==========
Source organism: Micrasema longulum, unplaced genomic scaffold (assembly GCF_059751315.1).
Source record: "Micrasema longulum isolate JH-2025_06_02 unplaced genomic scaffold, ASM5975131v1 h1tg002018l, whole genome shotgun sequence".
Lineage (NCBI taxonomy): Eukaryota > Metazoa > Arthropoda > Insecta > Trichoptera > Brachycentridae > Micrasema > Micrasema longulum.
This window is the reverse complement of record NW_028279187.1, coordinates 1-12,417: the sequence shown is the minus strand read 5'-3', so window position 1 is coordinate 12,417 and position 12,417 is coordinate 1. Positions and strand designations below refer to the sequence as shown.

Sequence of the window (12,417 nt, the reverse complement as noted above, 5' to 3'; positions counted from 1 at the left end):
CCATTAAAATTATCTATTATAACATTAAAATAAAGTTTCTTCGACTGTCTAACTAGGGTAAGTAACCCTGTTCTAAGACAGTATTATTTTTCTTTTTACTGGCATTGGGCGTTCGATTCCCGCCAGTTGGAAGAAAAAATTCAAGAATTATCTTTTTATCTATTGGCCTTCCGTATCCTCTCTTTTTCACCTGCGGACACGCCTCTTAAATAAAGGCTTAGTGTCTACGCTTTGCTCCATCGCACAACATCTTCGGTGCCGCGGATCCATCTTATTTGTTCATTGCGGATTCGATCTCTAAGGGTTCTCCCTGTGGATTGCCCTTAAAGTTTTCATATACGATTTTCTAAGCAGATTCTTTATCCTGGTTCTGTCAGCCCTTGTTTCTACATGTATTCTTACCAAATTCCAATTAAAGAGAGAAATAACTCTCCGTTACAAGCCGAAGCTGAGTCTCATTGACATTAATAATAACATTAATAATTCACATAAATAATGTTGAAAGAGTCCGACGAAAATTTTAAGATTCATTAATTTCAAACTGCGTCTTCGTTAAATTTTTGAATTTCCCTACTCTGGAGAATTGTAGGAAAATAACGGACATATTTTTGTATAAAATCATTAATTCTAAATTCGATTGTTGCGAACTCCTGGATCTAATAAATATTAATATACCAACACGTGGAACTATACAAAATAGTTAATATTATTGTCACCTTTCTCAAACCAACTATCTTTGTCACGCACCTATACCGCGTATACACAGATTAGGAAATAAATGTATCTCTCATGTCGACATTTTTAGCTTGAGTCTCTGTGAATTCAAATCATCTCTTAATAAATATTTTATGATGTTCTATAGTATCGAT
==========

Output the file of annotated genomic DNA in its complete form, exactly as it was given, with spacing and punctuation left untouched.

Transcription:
Source organism: Micrasema longulum, unplaced genomic scaffold (assembly GCF_059751315.1).
Source record: "Micrasema longulum isolate JH-2025_06_02 unplaced genomic scaffold, ASM5975131v1 h1tg002018l, whole genome shotgun sequence".
Lineage (NCBI taxonomy): Eukaryota > Metazoa > Arthropoda > Insecta > Trichoptera > Brachycentridae > Micrasema > Micrasema longulum.
This window is the reverse complement of record NW_028279187.1, coordinates 1-12,417: the sequence shown is the minus strand read 5'-3', so window position 1 is coordinate 12,417 and position 12,417 is coordinate 1. Positions and strand designations below refer to the sequence as shown.

Sequence of the window (12,417 nt, the reverse complement as noted above, 5' to 3'; positions counted from 1 at the left end):
CCATTAAAATTATCTATTATAACATTAAAATAAAGTTTCTTCGACTGTCTAACTAGGGTAAGTAACCCTGTTCTAAGACAGTATTATTTTTCTTTTTACTGGCATTGGGCGTTCGATTCCCGCCAGTTGGAAGAAAAAATTCAAGAATTATCTTTTTATCTATTGGCCTTCCGTATCCTCTCTTTTTCACCTGCGGACACGCCTCTTAAATAAAGGCTTAGTGTCTACGCTTTGCTCCATCGCACAACATCTTCGGTGCCGCGGATCCATCTTATTTGTTCATTGCGGATTCGATCTCTAAGGGTTCTCCCTGTGGATTGCCCTTAAAGTTTTCATATACGATTTTCTAAGCAGATTCTTTATCCTGGTTCTGTCAGCCCTTGTTTCTACATGTATTCTTACCAAATTCCAATTAAAGAGAGAAATAACTCTCCGTTACAAGCCGAAGCTGAGTCTCATTGACATTAATAATAACATTAATAATTCACATAAATAATGTTGAAAGAGTCCGACGAAAATTTTAAGATTCATTAATTTCAAACTGCGTCTTCGTTAAATTTTTGAATTTCCCTACTCTGGAGAATTGTAGGAAAATAACGGACATATTTTTGTATAAAATCATTAATTCTAAATTCGATTGTTGCGAACTCCTGGATCTAATAAATATTAATATACCAACACGTGGAACTATACAAAATAGTTAATATTATTGTCACCTTTCTCAAACCAACTATCTTTGTCACGCACCTATACCGCGTATACACAGATTAGGAAATAAATGTATCTCTCATGTCGACATTTTTAGCTTGAGTCTCTGTGAATTCAAATCATCTCTTAATAAATATTTTATGATGTTCTATAGTATCGAT